Licence vs. License: What’s the Difference?

It’s easy to make spelling mistakes. All writers make them. Sometimes, however, words have more than one accepted spelling.

This is the case with licence and license. They are two variants of the same word, but they refer to different parts of speech. Continue reading for an explanation of the differences between these words, and to find out whether you should be using license or licence in your writing.

What is the Difference Between Licence and License?

In this article, I will compare licence vs. license. I will use both spellings in example sentences and explain when it is appropriate to use each. Plus, I will explain a helpful trick to keep in mind if you can’t remember whether you should use licence or license.

When to Use License

licence versus licenseWhat does license mean? License is a verb. It is defined as to permit or to endorse. Here are some examples,

  • The government licenses some business to operate, but not others.
  • The ability to fire a weapon does not license you to kill another person.

In American English, license is also a noun. It refers to a permit or certification. Common licenses include a license to drive, a license to hunt, or a license to sell liquor. Here are some example sentences.

  • Marie was excited to turn 16 and finally get her driver’s license.
  • Hank stopped at the store to buy a fishing license.
  • Flynn was disappointed that his favorite bar was losing its liquor license.
  • The Greek government said Friday it raised €246 million ($275.64 million) from a marathon three-day auction of private television broadcast licenses that was denounced by its opposition and the media industry as a power grab by the country’s ruling political party. –The Wall Street Journal

When to Use Licence

Definition of license definition of licence definitionWhat does licence mean? Licence is not commonly used in American English, but it is the only spelling for the noun in British English.

Here are the rules for British English writers,

  • Licence is used as a noun.
  • License is used a verb.

For example,

  • “TV Licensing wants to make it as easy as possible for people to pay for a TV licence, and there are a number of alternate ways people can pay, including annual direct debit, direct debit instalments, weekly or monthly cash payments.” –The Guardian

In this example, we can see a British publication making this distinction.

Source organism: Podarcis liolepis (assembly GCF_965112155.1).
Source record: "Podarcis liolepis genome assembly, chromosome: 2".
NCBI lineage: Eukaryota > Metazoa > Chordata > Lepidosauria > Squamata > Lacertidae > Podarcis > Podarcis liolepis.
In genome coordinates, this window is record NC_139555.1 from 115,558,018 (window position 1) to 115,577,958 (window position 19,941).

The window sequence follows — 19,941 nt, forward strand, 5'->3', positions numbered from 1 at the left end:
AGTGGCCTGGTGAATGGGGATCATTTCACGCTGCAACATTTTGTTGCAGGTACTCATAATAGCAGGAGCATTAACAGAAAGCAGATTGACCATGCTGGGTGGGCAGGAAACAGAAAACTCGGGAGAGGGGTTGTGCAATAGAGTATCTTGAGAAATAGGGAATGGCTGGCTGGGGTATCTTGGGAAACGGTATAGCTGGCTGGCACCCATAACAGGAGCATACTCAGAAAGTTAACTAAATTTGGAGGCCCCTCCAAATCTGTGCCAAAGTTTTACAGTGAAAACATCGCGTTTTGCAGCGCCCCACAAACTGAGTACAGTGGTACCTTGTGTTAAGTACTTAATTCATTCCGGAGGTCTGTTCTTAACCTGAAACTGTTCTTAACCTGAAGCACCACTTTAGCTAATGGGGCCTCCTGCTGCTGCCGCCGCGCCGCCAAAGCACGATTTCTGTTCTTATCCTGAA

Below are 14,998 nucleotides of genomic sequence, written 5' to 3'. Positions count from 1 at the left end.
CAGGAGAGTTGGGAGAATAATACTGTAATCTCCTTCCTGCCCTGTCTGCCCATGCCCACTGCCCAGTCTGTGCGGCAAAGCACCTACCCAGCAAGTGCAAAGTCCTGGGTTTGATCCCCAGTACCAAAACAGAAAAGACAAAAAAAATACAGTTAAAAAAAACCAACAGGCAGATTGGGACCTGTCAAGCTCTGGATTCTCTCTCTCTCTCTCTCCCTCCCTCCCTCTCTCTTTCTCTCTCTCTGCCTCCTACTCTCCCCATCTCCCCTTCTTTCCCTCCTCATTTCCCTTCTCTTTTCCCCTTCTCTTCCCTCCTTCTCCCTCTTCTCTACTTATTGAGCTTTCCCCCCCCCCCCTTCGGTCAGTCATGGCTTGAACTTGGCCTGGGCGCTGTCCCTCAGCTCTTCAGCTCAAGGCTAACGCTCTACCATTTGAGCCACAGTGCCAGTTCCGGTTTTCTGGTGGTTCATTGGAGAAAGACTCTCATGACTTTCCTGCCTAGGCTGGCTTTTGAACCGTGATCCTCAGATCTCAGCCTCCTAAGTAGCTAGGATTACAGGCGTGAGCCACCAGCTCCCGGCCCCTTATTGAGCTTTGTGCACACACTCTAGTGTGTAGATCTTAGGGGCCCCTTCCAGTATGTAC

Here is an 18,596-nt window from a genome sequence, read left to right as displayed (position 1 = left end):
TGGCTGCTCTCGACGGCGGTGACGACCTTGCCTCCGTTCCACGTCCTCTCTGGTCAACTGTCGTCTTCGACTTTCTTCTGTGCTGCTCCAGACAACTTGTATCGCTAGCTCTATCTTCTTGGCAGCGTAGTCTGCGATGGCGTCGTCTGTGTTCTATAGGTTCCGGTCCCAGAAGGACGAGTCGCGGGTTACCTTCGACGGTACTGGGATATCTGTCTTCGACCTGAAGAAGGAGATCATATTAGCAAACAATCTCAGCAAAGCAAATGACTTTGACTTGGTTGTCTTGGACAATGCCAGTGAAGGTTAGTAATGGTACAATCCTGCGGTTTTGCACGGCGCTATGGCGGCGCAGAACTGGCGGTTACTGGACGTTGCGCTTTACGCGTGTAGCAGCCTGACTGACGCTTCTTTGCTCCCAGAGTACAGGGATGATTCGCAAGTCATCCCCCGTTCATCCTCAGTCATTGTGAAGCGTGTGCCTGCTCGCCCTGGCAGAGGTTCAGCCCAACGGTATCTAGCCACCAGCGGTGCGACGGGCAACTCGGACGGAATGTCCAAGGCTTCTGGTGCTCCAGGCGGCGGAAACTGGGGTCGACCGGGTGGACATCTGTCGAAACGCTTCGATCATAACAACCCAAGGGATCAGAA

In American English, however,  license is the spelling of both the noun and the verb.

The following graphs chart the occurrence of the phrase “a license to” in American and British English, respectively. By using this phrase specifically, the graphs isolate the words’ noun usage.

Define license and define licence

Licensed or licenced

As you can see, license is preferred as a noun in American English. The British are much more likely to use licence in these situations.

These graphs still aren’t scientific or exact, since they only look at books written in English since the beginning of the 19th century. Nonetheless, they are useful for identifying clear trends.

Trick to Remember the Difference

Here is a helpful trick to remember license vs. licence.

If you are using the word as a verb, choose license. License the preferred spelling of the verb form of this word in both American and British English.

As a noun, you will need to pay attention to your intended audience. License is used in American English, but British English writers prefer licence for the noun sense of this word.

You can remember to reserve licence for British audiences since it is spelled with a c, like pence. A pence is equal to 1/100 of a British pound, so it should be easy to remember that a licence is, too.

Summary

Is it licence or license? Licence and license are two variants of the same word, which can be a noun or a verb. As a noun, it means a permit or certification. As a verb, it means to permit or endorse.

  • In American English, only the spelling license is used, regardless of context.
  • In British English, however, license is the verb form, whereas nouns are spelled licence.

Since pence and licences are both British nouns, you should have no trouble remembering that this is the only appropriate usage case for this variant.

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